By Nancy Eckerson
Here we are in the midst of the holiday rush … oops, I mean holiday celebration. That incredible time of year when we relish time with family and friends. The calling on our hearts to go the extra mile brings kindness and love to our co-workers, our friends and even to strangers on the street. It is a time of miracles, in oil or princely births, wonders and amazement.
The possibilities are endless for doing good at this time of year. And we spend a great deal of time and money on that endeavor. I can’t even imagine the money that is being spent on gifts and decorations, entertaining and cooking the fantastic holiday meals around the globe. Just sending cards alone has become an investment. With so much to do, how will we ever keep up?
By now I have developed a creeping sense of panic. How am I ever going to afford enough for each person? When do I think I have time to shop, much less wrap it all?
I am a person of modest means, and yet I have succumbed to the spending spree ideology that commercialism instills in us for the holiday season. I have been careful to leave the credit cards home, but still, I fear my debit card will melt if I keep up this pace.
This year I learned that Black Friday and Cyber Monday have been extended to Dec. 24. This is the crucial time for businesses. They count on our holiday needs. I wish we could just go back to simpler times, when we didn’t have such high-priced demands. And all this “I wish I could do more” attitude sets us up for the next hit.
The imminent infringement on our elevated spirits will be the annual call to review the past year. Here comes that glorious time when we can remember our mistakes, cling to our successes and make a plan as to what will be our 2019 New Year's resolutions. The stores are already overflowing with calendars for sale, reminding us that 2019 is upon us.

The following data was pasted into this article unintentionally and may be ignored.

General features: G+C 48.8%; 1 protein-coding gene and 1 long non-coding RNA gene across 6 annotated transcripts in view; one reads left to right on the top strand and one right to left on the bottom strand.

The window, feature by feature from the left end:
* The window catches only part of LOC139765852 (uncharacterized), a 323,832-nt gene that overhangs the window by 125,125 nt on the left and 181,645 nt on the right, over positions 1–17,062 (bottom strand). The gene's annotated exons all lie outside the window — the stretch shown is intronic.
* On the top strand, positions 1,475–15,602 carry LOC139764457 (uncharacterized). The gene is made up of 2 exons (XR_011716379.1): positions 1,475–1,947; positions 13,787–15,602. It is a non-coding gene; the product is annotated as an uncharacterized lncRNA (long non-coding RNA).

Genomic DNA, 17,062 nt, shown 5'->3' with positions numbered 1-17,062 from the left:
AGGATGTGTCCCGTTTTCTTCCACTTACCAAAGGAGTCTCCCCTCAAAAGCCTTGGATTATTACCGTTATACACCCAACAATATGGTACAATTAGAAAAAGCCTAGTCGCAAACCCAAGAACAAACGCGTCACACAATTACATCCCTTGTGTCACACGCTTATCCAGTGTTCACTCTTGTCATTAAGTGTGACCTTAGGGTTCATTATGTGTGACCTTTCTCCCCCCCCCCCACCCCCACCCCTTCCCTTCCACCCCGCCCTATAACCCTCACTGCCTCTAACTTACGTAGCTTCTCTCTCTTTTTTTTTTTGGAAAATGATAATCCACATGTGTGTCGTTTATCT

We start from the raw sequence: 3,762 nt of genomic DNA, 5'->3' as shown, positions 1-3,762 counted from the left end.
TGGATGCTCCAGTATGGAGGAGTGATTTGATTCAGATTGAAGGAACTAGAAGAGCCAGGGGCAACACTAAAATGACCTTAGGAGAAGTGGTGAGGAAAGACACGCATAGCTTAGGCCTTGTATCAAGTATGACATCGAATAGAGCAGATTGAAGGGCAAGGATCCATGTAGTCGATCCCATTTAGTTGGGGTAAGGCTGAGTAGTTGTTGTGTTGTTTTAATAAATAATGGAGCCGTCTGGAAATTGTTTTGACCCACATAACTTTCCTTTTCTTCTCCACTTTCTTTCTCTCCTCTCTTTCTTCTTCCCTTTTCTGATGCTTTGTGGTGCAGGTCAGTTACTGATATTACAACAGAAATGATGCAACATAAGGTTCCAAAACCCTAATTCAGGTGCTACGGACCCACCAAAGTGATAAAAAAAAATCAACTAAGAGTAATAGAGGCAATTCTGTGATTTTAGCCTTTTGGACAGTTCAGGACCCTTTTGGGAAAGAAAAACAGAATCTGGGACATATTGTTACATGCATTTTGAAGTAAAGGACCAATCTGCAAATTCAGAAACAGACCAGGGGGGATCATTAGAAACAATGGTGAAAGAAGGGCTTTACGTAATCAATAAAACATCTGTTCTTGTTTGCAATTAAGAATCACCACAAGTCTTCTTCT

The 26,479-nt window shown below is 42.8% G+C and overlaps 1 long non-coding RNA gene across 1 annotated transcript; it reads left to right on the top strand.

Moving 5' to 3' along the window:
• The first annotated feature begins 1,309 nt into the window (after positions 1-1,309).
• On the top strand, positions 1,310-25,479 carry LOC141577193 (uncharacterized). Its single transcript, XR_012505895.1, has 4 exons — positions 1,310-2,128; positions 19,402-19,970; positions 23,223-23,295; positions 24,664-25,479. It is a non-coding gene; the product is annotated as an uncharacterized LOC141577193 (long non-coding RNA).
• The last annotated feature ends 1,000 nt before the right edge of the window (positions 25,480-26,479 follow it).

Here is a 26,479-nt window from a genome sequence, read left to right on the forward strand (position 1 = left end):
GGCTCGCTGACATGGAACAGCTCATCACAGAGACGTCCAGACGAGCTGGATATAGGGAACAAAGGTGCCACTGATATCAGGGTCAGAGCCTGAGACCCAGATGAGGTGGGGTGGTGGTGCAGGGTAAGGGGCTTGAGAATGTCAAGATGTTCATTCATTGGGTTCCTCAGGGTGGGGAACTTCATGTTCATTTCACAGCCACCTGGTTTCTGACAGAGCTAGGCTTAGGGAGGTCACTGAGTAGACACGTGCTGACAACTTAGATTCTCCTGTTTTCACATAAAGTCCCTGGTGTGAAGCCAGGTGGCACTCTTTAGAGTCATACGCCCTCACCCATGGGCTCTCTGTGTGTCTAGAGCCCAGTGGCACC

Like most, I am facing the new year in the deficit department from exhaustion, so my approach is more nearly like a desperate attempt to usher in some relief. I have discovered, during all this Christmas shopping, that I won’t be, can’t be, keeping up with the Joneses, and now I want to find a reason to feel good. I want to head into a new year with hope, and so I consider the past. And with all my heart, I find that, with a divine hand guiding me, I am grateful for the traumas I have endured, for the heartbreaks that have healed and the amazing way I have stretched a dollar until it cries “Uncle!” I have my eyesight, my hearing and I am upright and walking.
I have a list of amazing role models in history who may not have driven a Mercedes or carried a D&B purse, who perhaps lived in modest homes, rather than mansions, or had to walk a mile each day to get water to cook, drink or bathe. I think about their value, and I bow to them.
And, as if in answer to my plea, my morning devotional starts today with a quote from Booker T. Washington that puts it all in the proper perspective. “Success is to be measured not so much by the position that one has reached in life as by the obstacles which he has overcome.”
Nancy Eckerson, of Akron, is afraid of her debit card melting during holiday gift-buying.